A lesson collection on evolution, cooperation, and sustainability
Can the science of Prosocial be a part of evolution education?
Eirdosh, D., & Hanisch, S. (2020). Can the science of Prosocial be a part of evolution education. Evolution: Education and Outreach, 13 (5). https://doi.org/10.1186/s12052-020-00119-7
- We provide a brief overview of Prosocial: Using Evolutionary Science to Build Productive, Equitable, and Collaborative Groups by Paul Atkins, David Sloan Wilson, and Steven Hayes. The book offers a range of promising content for evolution education, and yet also highlights core conceptual challenges in modern evolution science discourse that educators and researchers aiming to improve evolution education may find beneficial to strategically engage with as a scientific community. We discuss these challenges and opportunities with a view towards implications for evolution education research and practice.
- Publication Type OpenEvo Publication
- Concepts Cooperation, Cultural evolution, Evolution Education
- Relevant subject areas Biology, Civics, Economics, ESD, Ethics, Human Evolution, Interdisciplinary, Philosophy, Politics, Social Studies, Social-Emotional Learning
- Relevant research methods Commentary
- Relevant projects OpenEvo, Prosocial Schools
Related Lesson Materials
Students explore the principles that allow groups to work together and achieve common goals, applying them to the groups that they are a part of or care about.
- Hanisch, S., Eirdosh, D., & Morgan, T. (2023). Evolving cooperation and sustainability for common pool resources. In X. Sá-Pinto, A. Beniermann, T. Børsen, M. Georgiou, A. Jeffries, P. Pessoa, et al. (Eds.), Learning evolution through socioscientific issues (pp. 127-147). Aveiro: UA Editora. doi:10.17617/2.3486776.
- Sustainable resource management is often a matter of managing common-pool resources (CPRs), which include the social and material resources shared by groups of individuals. CPRs can be prone to overuse through competition between resource users who are motivated to maximise their resource use (or contribute little to the maintenance of the resource) for individual gain and at the expense of group-level sustainability—an outcome known as the Tragedy of the Commons. CPR dilemmas are pervasive in human contexts, ranging from mitigating climate change to sharing public spaces, fighting a pandemic or tackling antimicrobial resistance. Since CPR dilemmas are also found across the non-human living world, sustainability scientists, economists and evolutionary biologists are interested in the dynamics of competition and cooperation around resources. In this chapter, we argue that students’ conceptual understanding of CPR dilemmas through exploration and critical reflections on human and non-human examples is central to developing a basic understanding of sustainability issues more broadly, as well as of evolutionary dynamics that can help explain the evolution of cooperative social behaviours and conflict resolution mechanisms. We provide an overview of the science of CPR dilemmas in the evolution of living systems and human natural resource contexts. Moreover, we present a flexible set of resources that educators in secondary school biology or environmental science can employ to help students engage in cross-cutting concepts, scientific ideas of the life sciences and a range of scientific practices to develop understandings and socioscientific reasoning skills surrounding real-world issues of sustainable resource use.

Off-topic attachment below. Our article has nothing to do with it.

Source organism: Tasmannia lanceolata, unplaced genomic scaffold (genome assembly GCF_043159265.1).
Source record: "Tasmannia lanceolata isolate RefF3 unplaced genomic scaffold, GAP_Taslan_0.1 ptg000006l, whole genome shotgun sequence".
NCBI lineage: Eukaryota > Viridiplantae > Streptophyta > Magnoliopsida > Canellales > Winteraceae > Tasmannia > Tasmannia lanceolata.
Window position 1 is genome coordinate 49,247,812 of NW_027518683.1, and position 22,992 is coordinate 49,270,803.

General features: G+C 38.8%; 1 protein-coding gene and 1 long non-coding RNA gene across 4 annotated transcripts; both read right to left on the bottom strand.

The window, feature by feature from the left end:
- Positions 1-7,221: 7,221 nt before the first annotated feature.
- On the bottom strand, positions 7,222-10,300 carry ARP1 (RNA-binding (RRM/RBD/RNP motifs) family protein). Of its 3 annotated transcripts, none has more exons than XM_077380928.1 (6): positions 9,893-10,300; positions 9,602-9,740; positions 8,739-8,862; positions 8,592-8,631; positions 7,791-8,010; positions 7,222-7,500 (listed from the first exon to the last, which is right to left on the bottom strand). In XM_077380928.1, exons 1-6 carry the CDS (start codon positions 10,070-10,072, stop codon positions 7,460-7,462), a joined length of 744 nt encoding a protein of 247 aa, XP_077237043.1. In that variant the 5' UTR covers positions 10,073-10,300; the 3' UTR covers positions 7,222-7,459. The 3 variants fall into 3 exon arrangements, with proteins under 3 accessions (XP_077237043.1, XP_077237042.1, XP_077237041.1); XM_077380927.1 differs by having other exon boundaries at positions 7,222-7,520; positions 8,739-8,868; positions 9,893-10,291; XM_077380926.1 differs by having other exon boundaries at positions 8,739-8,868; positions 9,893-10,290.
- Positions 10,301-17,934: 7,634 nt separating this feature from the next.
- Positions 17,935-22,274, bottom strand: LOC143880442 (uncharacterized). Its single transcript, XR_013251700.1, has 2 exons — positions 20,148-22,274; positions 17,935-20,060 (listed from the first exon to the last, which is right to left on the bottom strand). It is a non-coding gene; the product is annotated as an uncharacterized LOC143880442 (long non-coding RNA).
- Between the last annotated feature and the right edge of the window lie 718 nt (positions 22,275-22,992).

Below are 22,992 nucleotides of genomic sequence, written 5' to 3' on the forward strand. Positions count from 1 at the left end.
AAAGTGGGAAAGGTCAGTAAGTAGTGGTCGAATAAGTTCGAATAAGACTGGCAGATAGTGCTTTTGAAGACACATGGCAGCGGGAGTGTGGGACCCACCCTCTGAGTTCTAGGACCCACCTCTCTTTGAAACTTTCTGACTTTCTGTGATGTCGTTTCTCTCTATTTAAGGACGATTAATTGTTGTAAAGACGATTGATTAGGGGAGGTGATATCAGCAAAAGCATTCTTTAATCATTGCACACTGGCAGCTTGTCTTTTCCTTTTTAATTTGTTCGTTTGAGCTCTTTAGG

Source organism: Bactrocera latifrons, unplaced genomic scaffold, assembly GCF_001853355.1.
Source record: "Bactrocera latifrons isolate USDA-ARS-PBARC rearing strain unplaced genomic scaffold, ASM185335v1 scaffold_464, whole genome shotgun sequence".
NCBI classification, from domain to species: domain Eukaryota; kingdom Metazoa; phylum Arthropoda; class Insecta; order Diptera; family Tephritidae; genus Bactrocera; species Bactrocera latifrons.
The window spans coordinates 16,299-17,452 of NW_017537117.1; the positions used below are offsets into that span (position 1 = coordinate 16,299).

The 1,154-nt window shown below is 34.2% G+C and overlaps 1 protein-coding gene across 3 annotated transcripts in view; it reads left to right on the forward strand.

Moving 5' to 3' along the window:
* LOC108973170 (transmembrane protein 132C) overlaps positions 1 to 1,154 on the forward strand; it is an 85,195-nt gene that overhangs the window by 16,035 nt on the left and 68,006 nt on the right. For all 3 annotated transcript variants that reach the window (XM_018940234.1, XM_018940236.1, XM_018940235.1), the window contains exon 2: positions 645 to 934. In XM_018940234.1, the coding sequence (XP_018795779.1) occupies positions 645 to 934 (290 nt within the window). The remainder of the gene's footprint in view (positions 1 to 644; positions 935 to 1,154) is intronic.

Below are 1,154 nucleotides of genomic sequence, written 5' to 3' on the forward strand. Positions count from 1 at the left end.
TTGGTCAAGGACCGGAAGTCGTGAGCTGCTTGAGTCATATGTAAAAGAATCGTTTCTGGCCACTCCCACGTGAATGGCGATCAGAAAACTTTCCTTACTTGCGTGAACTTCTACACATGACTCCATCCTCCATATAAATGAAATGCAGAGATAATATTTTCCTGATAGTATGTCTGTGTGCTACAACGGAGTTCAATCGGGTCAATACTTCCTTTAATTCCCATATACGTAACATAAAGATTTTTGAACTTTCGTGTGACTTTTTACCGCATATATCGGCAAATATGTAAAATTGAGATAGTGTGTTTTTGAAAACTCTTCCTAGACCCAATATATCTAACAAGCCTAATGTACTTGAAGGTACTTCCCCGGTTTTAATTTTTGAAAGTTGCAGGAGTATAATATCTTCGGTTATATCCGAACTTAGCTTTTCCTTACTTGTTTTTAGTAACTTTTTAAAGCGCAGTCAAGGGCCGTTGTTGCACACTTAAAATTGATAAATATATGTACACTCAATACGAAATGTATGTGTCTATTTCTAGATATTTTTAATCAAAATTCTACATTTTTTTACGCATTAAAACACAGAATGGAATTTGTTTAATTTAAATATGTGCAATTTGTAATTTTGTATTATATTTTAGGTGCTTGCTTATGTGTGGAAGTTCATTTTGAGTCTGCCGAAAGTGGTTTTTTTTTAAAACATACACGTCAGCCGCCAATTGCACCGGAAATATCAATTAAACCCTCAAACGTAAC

- Evolution education continues to struggle with a range of persistent challenges spanning aspects of conceptual understanding, acceptance, and perceived relevance of evolutionary theory by students in general education. This article argues that a gene-centered conceptualization of evolution may inherently limit the degree to which these challenges can be effectively addressed, and may even precisely contribute to and exacerbate these challenges. Against that background, we also argue that a trait-centered, generalized, and interdisciplinary conceptualization of evolution may hold significant learning potential for advancing progress in addressing some of these persistent challenges facing evolution education. We outline a number of testable hypotheses about the educational value of teaching evolutionary theory from this more generalized and interdisciplinary conception.
- A groundbreaking, comprehensive program for designing effective and socially equitable groups of all sizes—from businesses and social justice groups to global organizations. Whether you work in business or schools, volunteer in neighborhoods or church organizations, or are involved in social justice and activism, you understand the enormous power of groups to enact powerful and lasting change in the world. But how exactly do you design, build, and sustain effective groups? Based on the work of Nobel Prize winning economist Elinor Ostrom and grounded in contextual behavioral science, evolutionary science, and acceptance and commitment therapy (ACT), Prosocial presents a practical, step-by-step approach to help you energize and strengthen your business or organization. Using the Prosocial model, you’ll learn to design groups that are more harmonious, have better member or employee retention, have better relationships with other groups or business partners, and have more success and longevity. Most importantly, you’ll learn to target the characteristics that foster cooperation and collaboration—key ingredients for any effective group.